Veteran cornerback Ralph Brown, a sage of the locker room who seems to be able to sit in his corner and have a true perspective of the goings-on, talked a little about Breaston’s emergence from then (rookie in 2007) to now. “I saw the potential his rookie year: the speed, the eagerness to learn. I knew he had the potential to get to where he is, but I didn’t know how fast he was going to be able to get there, for him to be as confident and aggressive and as important to this team as he is now. It’s amazing and I am proud of what he has done. You can see it in his eyes, when he works on and off the field.”
Brown also noted how Breaston is playing through his knee injury. “We know he’s not 100 percent, but on the field (in Seattle), he looked 100 percent.”
That can’t be discounted. As I mentioned in my story, his ability to quietly do his job — well — while meshing with everyone else has been impressive. When you see him up close and hear him talk, he’s not a guy you’d immediately peg as tough and fearless. But that’s exactly what Breaston is. Some of that rubbed off from Anquan Boldin, who was a big influence on Breaston when he first arrived, but some of that is just inherent.
Tags: Kurt Warner, Larry Fitzgerald, Miracle Baby, Ralph Brown, Steve Breaston
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This aftermath comes directly from the final charter flight of the preseason, late night Thursday (and by the time it’s posted, it’ll be Friday, when everyone is sleeping). One thing coach Ken Whisenhunt said that seems perfectly rational – it’s so hard to judge the fourth preseason game, more than any of the other preseason matchups. The second half is littered with guys on both sides who either aren’t going to be on the roster when the season starts or will play little on offense or defense (if they are active at all). Is there reason to be concerned? Clearly, guys like Adrian Wilson, Kurt Warner and Larry Fitzgerald didn’t seem particularly happy. Ultimately, though, it’s impossible to know what this all means until the 49ers visit in 10 days or so.
So, knowing what we know (or can’t really know, since it’s the fourth preseason game), here are some thoughts:
— Very interesting that Whisenhunt went out of his way to praise cornerback Michael Adams after the game. Ralph Brown and Bryant McFadden weren’t playing because of bad ankles, and, especially since Adams can be so effective as a gunner in punt coverage, I’m beginning to think he’s made this roster. You never know, but when you’re on the bubble and the coach is delivering specific kudos, that’s a good sign.
— On the flip side, it’s hard to see Lance Long having a chance to make the team. He has played a ton the past two games and yet it doesn’t seem like he has left enough of a lasting impression.
— All through the preseason, Warner has downplayed the offense’s issues, saying how good he felt despite the results. That seems to have changed to an extent. Warner knows what this offense can do, but he talked about not being on the same page and Whisenhunt talked about being out of sync. Some of that may do with the receivers; Steve Breaston was clearly rusty (he lined up wrong twice and was flagged for ‘covering up’ a lineman or tight end in an illegal formation) and Anquan Boldin isn’t playing. But Fitzgerald is fine and Warner couldn’t hook up with him a time or two. It’s hard not to remember how the offense sputtered a bit in the season opener against the 49ers last season despite a win and wonder if it could happen again.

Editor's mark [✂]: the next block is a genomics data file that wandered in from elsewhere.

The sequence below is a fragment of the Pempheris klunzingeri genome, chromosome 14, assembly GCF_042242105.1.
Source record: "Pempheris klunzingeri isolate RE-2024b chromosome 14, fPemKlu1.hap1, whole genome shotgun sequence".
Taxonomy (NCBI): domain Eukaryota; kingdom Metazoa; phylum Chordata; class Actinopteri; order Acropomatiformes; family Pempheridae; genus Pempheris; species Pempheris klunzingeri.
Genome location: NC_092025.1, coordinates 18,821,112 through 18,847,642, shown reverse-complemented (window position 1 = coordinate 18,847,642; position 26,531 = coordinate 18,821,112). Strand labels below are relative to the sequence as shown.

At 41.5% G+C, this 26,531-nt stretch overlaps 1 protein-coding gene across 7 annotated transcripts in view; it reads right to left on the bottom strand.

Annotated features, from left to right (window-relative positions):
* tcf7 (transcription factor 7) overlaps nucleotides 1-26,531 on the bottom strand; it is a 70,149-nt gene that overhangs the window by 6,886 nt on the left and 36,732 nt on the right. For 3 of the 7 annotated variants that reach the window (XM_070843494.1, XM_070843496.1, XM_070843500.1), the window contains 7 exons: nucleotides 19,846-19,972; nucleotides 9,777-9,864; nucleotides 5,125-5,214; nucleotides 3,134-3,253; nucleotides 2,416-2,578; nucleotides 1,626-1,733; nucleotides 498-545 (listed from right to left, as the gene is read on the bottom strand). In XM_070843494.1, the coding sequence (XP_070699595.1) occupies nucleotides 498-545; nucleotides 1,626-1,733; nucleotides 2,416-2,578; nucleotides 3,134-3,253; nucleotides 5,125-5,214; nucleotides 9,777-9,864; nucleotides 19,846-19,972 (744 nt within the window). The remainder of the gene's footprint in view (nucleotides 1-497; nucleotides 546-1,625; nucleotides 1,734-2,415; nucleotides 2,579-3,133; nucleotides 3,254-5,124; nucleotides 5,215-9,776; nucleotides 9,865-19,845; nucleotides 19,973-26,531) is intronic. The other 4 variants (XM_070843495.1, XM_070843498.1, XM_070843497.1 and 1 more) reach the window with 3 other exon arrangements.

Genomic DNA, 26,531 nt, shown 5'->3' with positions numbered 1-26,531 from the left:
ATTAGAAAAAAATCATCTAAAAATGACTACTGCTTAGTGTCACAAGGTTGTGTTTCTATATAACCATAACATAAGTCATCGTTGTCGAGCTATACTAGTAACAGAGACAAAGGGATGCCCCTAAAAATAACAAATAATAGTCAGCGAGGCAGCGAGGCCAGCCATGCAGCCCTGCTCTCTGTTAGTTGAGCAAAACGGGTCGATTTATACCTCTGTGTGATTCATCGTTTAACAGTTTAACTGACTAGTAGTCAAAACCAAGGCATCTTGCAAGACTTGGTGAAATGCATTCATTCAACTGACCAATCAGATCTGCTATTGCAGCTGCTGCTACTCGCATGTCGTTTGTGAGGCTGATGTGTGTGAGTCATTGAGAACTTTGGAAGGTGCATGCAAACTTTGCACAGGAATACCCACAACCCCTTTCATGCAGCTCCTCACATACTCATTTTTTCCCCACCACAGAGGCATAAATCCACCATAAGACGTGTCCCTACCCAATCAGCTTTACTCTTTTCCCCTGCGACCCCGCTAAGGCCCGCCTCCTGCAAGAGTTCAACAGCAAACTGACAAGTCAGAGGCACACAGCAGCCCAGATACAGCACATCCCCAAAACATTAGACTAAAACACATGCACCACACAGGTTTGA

— It’s impossible to know what the defense was or who was supposed to be where, but the lone big play given up by the starting defense came when the Chad Jackson got past Dominique Rodgers-Cromartie. The Cards need big things from DRC; you just hope his confidence is still where it needs to be. I’m sure he’s not looking at these past two games as résumé material.
That’s really it. Cuts come tomorrow, and as I said in my radio stint before Thursday’s game, I am willing to wager a good amount of money that won’t be it – and that the Cards will bring in a player or two cut from other teams by the time they get back to practice next week (OK, I wouldn’t really wager. Commissioner Goodell would frown upon that, and I’d lose my job. But you get what I mean.)
Tags: Adrian Wilson, Bryant McFadden, Dominique Rodgers-Cromartie, DRC, Ken Whisenhunt, Kurt Warner, Lance Long, Larry Fitzgerald, Michael Adams, Ralph Brown, Roger Goodell, Steve Breaston
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In a couple of days, the Cards and coach Ken Whisenhunt will make their final decisions on an opening day roster (or close to it), trimming another 22 players from the current squad to 53. So that means I make my annual guesstimate on who is in, who is out, and who is truly on the bubble. This is never a foolproof thing; if there is a guy or two who pops available on the waiver wire the Cards want it changes the dynamics of what can happen, and that initial 22 can grow by a name or two to bring in newbies. That certainly happened on the practice squad last year, when the Cards went shopping for new names who weren’t around during training camp.
Again, this is my opinion, based on what I have seen and heard but still my opinion. And it doesn’t factor in what happens in Denver and if a guy wows a coach or two. Or if a guy gets hurt. It’s also just about the 53; for instance, undrafted rookie LB Reggie Walker doesn’t look like he will make the 53-man roster but he’s a guy who should end up on the practice squad. (Speaking of which, * will designate some PS candidates):
Brian St. Pierre
Ben Patrick (doesn’t count against the 53 during 4-game suspension)
Tags: Aaron Francisco, Adrian Wilson, Alan Branch, Ali Highsmith, Anquan Boldin, Anthony Becht, Antrel Rolle, Beanie Wells, Ben Graham, Ben Patrick, Bertrand Berry, Brandon Keith, Brian St. Pierre, Bryan Robinson, Bryant McFadden, Calais Campbell, Chike Okeafor, Clark Haggans, cuts, Dan Kreider, Darnell Dockett, David Holloway, Deuce Lutui, Dominique Byrd, Dominique Rodgers-Cromartie, DRC, Early Doucet, Elton Brown, Gabe Watson, Gerald Hayes, Greg Toler, Herman Johnson, Jason Wright, Jerheme Urban, Karlos Dansby, Keiien Dykes, Ken Whisenhunt, Kenny Iwebema, Kurt Warner, Lance Long, LaRod Stephens-Howling, Larry Fitzgerald, Leonard Pope, Levi Brown, Lyle Sendlein, Matt Leinart, Matt Ware, Melvin Fowler, Michael Adams, Mike Gandy, Mike Leach, Neil Rackers, Oliver Ross, Ralph Brown, Rashad Johnson, Reggie Walker, Reggie Wells, Sean Morey, Stephen Spach, Steve Breaston, Tim Castille, Tim Hightower, Victor Hobson, Will Davis